This is the End. Now what to do?

Our Beloved Leader with his devoted followers.

“In total, the Census Bureau estimated, 151,014,000 Americans out of a population then estimated to be 306,804,000 received benefits from one or more government programs during the last three months of 2011. Those 151,014,000 beneficiaries equaled 49.2 percent of the population.”

from: Census: 49% of Americans Get Gov’t Benefits; 82M in Households on Medicaid

That is what you call the “tipping point” where more of the people are receiving benefits than are not. Once a people realize they can vote themselves benefits, don’t expect anything to get better.

Zimbabwe here we come!

Well probably not Zimbabwe. Our fate will probably be a slow and lethargic collapse, all concealed behind a robust policy of foreign intervention. We still have a lot of bombs and stuff we can drop on people’s heads. That can be very motivational while distracting the sheeple from what a sorry mess the country is becoming. But all the same we will slide into an irreversible brain drain as the rest of the country follows the lead of Detroit and California.

What are you going to do?

About fafc

The goal of the “Find a Free Country Project” is to research, explore and find a safe and secure free country outside the USA, that is not too large, has a relatively open immigration policy, has a friendly business climate, has a non-intrusive government committed to freedom, and then move to it.
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4 Responses to This is the End. Now what to do?

  1. Croatian Capitalist says:

    You think that is bad? Here in Croatia 28% (the ones who work in the real sector and pay taxes) of the people finance the other 72% (politicians, NGOs, public sector “workers”, etc.)! Socialism is a blight upon Humanity.

    • fafc says:

      Is that because of government welfare, or black market activity?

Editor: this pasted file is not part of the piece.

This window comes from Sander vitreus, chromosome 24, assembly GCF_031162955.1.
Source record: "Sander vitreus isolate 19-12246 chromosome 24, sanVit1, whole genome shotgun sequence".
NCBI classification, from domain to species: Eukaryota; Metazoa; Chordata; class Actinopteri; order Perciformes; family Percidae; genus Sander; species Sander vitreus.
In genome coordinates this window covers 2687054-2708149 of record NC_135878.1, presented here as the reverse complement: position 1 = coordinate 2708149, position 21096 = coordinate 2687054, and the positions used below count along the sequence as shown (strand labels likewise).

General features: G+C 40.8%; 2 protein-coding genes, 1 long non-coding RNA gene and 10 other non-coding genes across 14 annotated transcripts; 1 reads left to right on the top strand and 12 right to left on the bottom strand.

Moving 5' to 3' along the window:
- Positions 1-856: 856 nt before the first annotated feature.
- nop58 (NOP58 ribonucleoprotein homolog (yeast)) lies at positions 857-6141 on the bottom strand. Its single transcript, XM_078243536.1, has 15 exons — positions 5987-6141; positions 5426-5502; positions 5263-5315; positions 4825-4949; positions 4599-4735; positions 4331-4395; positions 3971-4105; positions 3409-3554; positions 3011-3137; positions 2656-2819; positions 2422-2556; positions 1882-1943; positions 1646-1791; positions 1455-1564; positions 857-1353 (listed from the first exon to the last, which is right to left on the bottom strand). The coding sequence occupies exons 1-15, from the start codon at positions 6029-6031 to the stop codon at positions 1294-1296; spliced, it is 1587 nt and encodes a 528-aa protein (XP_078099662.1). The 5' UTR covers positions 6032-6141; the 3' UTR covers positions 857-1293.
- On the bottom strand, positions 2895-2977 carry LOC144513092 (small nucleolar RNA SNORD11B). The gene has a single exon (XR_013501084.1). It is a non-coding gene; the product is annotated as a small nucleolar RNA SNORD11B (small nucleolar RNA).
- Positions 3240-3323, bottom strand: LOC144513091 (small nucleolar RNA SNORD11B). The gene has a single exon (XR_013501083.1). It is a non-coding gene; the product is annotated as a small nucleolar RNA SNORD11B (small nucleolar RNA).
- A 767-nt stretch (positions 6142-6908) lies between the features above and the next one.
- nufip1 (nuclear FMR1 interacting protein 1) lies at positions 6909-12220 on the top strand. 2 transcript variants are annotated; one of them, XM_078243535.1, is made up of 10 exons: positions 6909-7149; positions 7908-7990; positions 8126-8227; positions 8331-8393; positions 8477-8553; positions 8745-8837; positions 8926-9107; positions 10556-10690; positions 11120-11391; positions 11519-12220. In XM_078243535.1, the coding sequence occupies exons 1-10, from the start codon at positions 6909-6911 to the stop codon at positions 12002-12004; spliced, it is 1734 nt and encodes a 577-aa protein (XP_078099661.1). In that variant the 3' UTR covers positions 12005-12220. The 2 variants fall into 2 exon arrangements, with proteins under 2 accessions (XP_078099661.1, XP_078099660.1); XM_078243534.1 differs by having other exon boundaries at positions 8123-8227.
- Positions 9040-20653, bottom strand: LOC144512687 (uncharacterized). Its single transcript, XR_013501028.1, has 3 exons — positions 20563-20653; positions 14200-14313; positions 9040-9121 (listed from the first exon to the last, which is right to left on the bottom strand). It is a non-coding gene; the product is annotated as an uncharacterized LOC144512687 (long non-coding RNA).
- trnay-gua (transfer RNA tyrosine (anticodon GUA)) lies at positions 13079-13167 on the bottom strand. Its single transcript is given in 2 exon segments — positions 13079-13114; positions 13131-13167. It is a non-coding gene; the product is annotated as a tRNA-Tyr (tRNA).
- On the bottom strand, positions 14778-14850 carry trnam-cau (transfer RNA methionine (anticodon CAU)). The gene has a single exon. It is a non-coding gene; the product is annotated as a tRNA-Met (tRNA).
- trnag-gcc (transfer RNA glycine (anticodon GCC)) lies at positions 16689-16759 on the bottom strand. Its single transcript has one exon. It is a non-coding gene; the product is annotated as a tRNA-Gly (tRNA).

• Croatian Capitalist says:

        A mixture of it, you have hundreds of thousands of “extra” people (the Croatian term for these parasites is “uhljebi”) “working” in the public sector (as well as in tax-funded “NGOs” and similar organizations) at both the national and local level, who got those “jobs” just so that their political parties would have secure votes, then you have a large number of people who actually work, but don’t pay taxes (but you can’t really blame them, since in addition to having to pay the already high direct taxes, entrepreneurs in Croatia have to pay over 600 (no, I didn’t misspell that, over six hundred indirect taxes exist for entrepreneurs in Croatia) indirect taxes), and then you have a certain number who think that the available jobs (such as working on farms for example) are beneath them, so they prefer to live on welfare in the cities., and then you have a big amount of welfare cheats in the form of false war veterans and people who got early retirements by bribing officials, so they now receive money which they haven’t earned honestly, etc., so the financial pressure on the real sector here is gigantic, the communist occupation from 1945. till 1991. totally ruined the mentality and work ethic of the average person here.

        There is a reason that Croatia, Slovenia and Greece are the only countries in Europe that still haven’t reached their pre-recession GDP’s, the socialist mentality (and economic policies) being that reason.

        Croatia is a nice place to visit (and probably to retire to somewhere along our coast), but as far as working here goes, it is really hard, so if somebody in the West is looking for greener pastures, unless you are a retiree (or a rich person who doesn’t have to work here), I would recommend against moving here.

  2. Croatian Capitalist says:

    In related news to what I wrote above, around 225000 people have fled Croatia because of socialism in the last 2 years, but the number of public sector “workers” has risen by at least 2200 in the same time period, an absolutely absurd situation.

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